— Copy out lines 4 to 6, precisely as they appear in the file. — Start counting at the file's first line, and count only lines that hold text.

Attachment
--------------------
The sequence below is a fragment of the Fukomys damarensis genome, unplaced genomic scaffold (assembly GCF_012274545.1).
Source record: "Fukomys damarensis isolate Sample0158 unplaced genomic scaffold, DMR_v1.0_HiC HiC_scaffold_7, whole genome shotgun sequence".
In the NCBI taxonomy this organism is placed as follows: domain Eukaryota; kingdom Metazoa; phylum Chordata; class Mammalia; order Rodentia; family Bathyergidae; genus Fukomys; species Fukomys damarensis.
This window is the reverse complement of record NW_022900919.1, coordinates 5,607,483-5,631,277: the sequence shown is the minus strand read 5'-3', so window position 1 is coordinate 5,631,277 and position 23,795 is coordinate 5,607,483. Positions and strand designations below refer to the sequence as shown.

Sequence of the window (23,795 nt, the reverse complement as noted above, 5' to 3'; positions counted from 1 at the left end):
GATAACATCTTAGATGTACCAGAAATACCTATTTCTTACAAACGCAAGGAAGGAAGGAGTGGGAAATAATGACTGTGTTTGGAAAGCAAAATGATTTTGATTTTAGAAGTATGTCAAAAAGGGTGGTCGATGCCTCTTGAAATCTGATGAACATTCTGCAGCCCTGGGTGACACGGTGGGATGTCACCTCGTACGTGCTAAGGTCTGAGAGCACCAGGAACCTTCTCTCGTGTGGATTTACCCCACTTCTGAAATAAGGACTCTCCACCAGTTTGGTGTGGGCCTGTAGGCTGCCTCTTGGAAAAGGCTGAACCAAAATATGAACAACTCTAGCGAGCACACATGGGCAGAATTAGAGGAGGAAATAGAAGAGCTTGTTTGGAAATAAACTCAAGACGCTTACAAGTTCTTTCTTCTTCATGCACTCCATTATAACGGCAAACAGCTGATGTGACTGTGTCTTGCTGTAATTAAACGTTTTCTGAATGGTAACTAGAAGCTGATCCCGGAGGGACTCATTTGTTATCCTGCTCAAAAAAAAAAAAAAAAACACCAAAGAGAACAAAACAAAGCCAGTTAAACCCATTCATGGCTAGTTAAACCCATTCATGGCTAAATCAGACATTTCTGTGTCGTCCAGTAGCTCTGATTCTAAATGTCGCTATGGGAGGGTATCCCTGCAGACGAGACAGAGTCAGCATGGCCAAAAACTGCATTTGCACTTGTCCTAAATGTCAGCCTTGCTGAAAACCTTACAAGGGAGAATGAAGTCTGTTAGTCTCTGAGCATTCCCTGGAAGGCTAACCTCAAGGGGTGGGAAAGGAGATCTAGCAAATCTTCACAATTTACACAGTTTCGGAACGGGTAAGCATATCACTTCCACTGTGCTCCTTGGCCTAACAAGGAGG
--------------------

This window is the reverse complement of record NW_022900919.1, coordinates 5,607,483-5,631,277: the sequence shown is the minus strand read 5'-3', so window position 1 is coordinate 5,631,277 and position 23,795 is coordinate 5,607,483. Positions and strand designations below refer to the sequence as shown.

Sequence of the window (23,795 nt, the reverse complement as noted above, 5' to 3'; positions counted from 1 at the left end):
GATAACATCTTAGATGTACCAGAAATACCTATTTCTTACAAACGCAAGGAAGGAAGGAGTGGGAAATAATGACTGTGTTTGGAAAGCAAAATGATTTTGATTTTAGAAGTATGTCAAAAAGGGTGGTCGATGCCTCTTGAAATCTGATGAACATTCTGCAGCCCTGGGTGACACGGTGGGATGTCACCTCGTACGTGCTAAGGTCTGAGAGCACCAGGAACCTTCTCTCGTGTGGATTTACCCCACTTCTGAAATAAGGACTCTCCACCAGTTTGGTGTGGGCCTGTAGGCTGCCTCTTGGAAAAGGCTGAACCAAAATATGAACAACTCTAGCGAGCACACATGGGCAGAATTAGAGGAGGAAATAGAAGAGCTTGTTTGGAAATAAACTCAAGACGCTTACAAGTTCTTTCTTCTTCATGCACTCCATTATAACGGCAAACAGCTGATGTGACTGTGTCTTGCTGTAATTAAACGTTTTCTGAATGGTAACTAGAAGCTGATCCCGGAGGGACTCATTTGTTATCCTGCTCAAAAAAAAAAAAAAAAACACCAAAGAGAACAAAACAAAGCCAGTTAAACCCATTCATGGCTAGTTAAACCCATTCATGGCTAAATCAGACATTTCTGTGTCGTCCAGTAGCTCTGATTCTAAATGTCGCTATGGGAGGGTATCCCTGCAGACGAGACAGAGTCAGCATGGCCAAAAACTGCATTTGCACTTGTCCTAAATGTCAGCCTTGCTGAAAACCTTACAAGGGAGAATGAAGTCTGTTAGTCTCTGAGCATTCCCTGGAAGGCTAACCTCAAGGGGTGGGAAAGGAGATCTAGCAAATCTTCACAATTTACACAGTTTCGGAACGGGTAAGCATATCACTTCCACTGTGCTCCTTGGCCTAACAAGGAGG